Losing Your Top Talent

Losing Your Top Talent

If you’ve been following the articles published here, then you know we’re all about showing you how to not only hire but also retain the top talent you need to take your business to the next level. Tackling turnover is one of the most important gifts you can give to your business. Improving your hiring practices and implementing solid retention-boosting programs and systems are necessary parts of the equation. But so is making sure you’re not shooting yourself in the foot from the start. You’d be surprised at how many of the following scenarios actually play out at companies everywhere. In short, these are the quickest ways to lose your top talent:

1. Micromanaging. It’s a time-tested truism that your top talent performs better when they’re given lots of autonomy to get the job done. Still, the temptation to micromanage is always there, and far too many employers fall prey to it. Just remember that your best employees will find it very frustrating – so much so that it doesn’t take much micromanaging before they’ll be packing their bags and moving on.

2. Spying. This is one of the worst forms of micromanaging. It sounds extreme, but when your upper-level managers or company leadership are stressed out about achieving the right outcomes needed from their employees, the temptation to spy on them becomes very real and surprisingly strong. But if great employees find out they’re being spied on, you can bet they will beat a path to the nearest exit and never return – and that becomes your company’s loss. Believe it or not, it happens more often than you might think.

3. Dishonesty. Few things anger employees more than discovering they’ve been lied to or deceived. To get peak performance from your top talent, there needs to be a solid foundation of mutual respect and trust. Without those, you simply won’t be able to count on them sticking around.

4. Failing to recognize. Recognizing the contributions of your best employees frequently and meaningfully is a key best practice for boosting both morale and retention. And yet most employers are terrible at it. According to WorldatWork, only 12% of companies offer any kind of training for managers in how to go about recognizing employees (source). Even among companies who do offer recognition, it’s typically something along the lines of “years of service” certificates. That’s nice, but it certainly won’t have a significant positive impact on either morale or retention. Positive feedback to your best employees needs to happen often and in a variety of ways. Everyone in the company should be aware of the great example they set.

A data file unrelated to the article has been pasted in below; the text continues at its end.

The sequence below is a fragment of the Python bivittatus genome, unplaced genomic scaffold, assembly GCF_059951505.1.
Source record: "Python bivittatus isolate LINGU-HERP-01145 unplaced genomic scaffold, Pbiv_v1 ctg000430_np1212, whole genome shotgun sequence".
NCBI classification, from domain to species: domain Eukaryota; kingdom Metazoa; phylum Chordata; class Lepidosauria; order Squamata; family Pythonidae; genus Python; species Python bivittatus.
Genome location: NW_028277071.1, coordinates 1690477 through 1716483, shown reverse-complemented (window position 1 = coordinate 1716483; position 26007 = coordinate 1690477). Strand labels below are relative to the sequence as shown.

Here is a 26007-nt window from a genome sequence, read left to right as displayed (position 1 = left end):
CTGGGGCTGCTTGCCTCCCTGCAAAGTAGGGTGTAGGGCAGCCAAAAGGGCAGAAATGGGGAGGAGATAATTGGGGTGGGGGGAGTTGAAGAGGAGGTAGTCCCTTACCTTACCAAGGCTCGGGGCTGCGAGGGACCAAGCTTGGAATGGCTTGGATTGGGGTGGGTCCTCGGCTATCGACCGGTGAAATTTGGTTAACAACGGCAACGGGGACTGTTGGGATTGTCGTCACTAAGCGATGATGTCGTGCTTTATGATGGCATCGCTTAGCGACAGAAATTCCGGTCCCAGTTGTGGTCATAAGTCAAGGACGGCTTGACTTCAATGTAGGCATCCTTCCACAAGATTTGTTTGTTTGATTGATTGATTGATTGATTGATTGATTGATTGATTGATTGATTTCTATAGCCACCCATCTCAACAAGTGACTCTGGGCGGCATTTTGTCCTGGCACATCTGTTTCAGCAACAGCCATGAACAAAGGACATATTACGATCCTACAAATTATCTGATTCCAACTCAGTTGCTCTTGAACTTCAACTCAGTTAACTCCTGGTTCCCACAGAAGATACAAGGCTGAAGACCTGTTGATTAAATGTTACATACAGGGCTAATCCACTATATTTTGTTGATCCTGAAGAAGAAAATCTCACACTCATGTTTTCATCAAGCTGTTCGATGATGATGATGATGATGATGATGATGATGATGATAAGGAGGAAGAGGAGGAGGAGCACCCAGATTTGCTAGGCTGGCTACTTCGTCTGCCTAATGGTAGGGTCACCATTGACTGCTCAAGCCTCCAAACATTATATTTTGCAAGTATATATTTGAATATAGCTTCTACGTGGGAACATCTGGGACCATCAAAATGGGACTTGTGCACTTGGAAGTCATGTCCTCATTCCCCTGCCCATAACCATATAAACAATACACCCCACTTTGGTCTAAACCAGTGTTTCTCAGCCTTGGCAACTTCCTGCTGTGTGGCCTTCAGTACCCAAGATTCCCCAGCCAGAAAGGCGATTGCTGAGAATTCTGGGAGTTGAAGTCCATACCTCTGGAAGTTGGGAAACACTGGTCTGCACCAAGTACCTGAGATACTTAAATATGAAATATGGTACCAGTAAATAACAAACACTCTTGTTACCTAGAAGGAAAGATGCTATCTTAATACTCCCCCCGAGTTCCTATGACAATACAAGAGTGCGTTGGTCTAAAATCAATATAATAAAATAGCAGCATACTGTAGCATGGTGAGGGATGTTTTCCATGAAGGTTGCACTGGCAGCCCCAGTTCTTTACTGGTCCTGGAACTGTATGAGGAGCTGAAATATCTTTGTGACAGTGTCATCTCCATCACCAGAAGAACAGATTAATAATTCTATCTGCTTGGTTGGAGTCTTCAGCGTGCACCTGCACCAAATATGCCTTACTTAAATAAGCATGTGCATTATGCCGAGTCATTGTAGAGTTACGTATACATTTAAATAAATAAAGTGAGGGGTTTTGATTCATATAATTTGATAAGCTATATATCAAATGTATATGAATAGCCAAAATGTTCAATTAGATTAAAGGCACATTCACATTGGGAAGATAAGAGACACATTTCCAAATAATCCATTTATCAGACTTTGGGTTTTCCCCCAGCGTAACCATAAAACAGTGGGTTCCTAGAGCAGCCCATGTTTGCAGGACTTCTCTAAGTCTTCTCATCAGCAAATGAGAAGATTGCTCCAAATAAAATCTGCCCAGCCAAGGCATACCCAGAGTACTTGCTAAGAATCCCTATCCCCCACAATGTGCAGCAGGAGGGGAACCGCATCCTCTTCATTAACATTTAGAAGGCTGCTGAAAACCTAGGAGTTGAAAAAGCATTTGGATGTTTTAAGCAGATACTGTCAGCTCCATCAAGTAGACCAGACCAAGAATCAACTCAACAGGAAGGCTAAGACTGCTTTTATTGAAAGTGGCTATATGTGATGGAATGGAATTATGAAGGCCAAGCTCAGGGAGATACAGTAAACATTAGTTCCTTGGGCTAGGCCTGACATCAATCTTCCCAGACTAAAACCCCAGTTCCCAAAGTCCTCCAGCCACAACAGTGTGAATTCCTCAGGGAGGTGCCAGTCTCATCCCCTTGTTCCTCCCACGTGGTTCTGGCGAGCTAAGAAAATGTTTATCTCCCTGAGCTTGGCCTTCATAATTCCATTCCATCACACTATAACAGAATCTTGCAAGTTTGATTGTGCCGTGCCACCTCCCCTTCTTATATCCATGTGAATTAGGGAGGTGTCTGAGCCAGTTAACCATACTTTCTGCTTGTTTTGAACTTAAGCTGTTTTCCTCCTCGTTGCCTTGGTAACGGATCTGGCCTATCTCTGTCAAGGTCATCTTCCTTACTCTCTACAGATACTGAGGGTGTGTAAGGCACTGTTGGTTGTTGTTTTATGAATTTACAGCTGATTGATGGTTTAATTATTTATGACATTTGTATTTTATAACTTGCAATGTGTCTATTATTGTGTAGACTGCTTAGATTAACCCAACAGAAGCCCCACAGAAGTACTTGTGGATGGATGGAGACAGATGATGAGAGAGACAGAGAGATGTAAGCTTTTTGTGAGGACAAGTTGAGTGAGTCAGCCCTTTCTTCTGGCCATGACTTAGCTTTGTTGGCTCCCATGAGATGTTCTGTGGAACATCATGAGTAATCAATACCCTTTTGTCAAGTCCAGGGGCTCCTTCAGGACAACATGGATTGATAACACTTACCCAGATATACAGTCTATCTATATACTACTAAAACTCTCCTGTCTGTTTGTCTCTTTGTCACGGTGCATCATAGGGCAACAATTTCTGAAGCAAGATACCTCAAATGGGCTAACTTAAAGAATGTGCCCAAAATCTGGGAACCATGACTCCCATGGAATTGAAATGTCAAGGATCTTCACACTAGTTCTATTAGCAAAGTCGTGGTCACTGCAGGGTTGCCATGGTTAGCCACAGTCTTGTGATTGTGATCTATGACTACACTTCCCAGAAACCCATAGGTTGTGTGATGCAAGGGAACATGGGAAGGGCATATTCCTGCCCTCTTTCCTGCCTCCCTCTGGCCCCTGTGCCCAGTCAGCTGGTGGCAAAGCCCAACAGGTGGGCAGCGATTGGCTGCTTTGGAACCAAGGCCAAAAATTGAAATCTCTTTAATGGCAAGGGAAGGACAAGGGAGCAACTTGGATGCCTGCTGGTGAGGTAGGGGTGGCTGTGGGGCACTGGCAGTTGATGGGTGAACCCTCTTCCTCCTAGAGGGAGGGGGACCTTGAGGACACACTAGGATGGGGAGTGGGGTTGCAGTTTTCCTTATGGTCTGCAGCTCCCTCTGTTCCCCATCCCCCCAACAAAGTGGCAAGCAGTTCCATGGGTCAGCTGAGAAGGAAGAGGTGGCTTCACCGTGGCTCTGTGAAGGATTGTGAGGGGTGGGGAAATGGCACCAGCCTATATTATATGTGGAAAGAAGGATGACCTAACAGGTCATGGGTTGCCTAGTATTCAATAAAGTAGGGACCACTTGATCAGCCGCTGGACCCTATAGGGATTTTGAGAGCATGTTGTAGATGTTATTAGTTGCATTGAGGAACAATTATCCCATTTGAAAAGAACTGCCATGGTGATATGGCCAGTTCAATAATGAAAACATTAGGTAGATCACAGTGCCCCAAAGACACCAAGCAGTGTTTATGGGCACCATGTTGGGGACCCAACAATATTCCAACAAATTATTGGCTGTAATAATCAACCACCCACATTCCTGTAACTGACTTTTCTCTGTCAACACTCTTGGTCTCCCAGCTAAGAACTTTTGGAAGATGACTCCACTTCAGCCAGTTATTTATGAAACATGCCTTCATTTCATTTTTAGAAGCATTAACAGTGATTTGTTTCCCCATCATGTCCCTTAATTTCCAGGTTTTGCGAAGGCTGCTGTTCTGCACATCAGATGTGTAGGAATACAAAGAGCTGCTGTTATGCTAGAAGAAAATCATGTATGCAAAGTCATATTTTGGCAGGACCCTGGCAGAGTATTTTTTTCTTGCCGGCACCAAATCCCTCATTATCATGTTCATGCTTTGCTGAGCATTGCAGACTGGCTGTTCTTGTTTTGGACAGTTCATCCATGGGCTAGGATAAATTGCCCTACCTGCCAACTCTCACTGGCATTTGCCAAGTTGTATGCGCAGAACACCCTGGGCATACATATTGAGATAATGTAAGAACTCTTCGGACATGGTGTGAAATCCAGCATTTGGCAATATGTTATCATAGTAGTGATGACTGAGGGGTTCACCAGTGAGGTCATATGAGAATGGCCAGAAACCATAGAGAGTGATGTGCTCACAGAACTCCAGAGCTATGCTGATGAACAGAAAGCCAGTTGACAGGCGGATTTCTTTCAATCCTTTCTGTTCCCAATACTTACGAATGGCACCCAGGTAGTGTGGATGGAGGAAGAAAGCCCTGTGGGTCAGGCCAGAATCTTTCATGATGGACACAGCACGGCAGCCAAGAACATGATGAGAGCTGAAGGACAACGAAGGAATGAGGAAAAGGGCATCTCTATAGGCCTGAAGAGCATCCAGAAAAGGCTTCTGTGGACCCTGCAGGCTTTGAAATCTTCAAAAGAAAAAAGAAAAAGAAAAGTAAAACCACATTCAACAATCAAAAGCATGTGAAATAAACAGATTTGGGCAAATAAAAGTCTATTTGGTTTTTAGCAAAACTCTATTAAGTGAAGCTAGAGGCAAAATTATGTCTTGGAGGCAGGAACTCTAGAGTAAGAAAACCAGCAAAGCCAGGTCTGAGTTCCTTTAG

5. Failing to reward. It’s one thing to publically recognize the contributions of your top talent, but they also need to be rewarded for their great performance. There are all kinds of small (or large) perks you can hand out for jobs well done, whether it’s event tickets, reserved parking, gift cards, and so on. Keep the perks flowing to keep people happy. And when it comes to compensation and bonuses, these should clearly differentiate employees by performance.

6. Ignoring feedback. Your best employees have ideas about how to improve company operations and practices. They want to be heard, and they want to see their ideas acted on. You owe it to them to make it happen. Failing to act on their insights not only disempowers them, it hurts the bottom line of your business as well. Forget about the “suggestion box” and really listen to what your top talent has to say. They’ll appreciate you all the more for it and continue to give you’re their best.

As you can see, there are lots of ways to facilitate the exit of your best employees out the door, and far too many companies are constantly engaged in these practices. But if you want to tackle turnover and boost retention of your A-Players, consider this your “not do” list.

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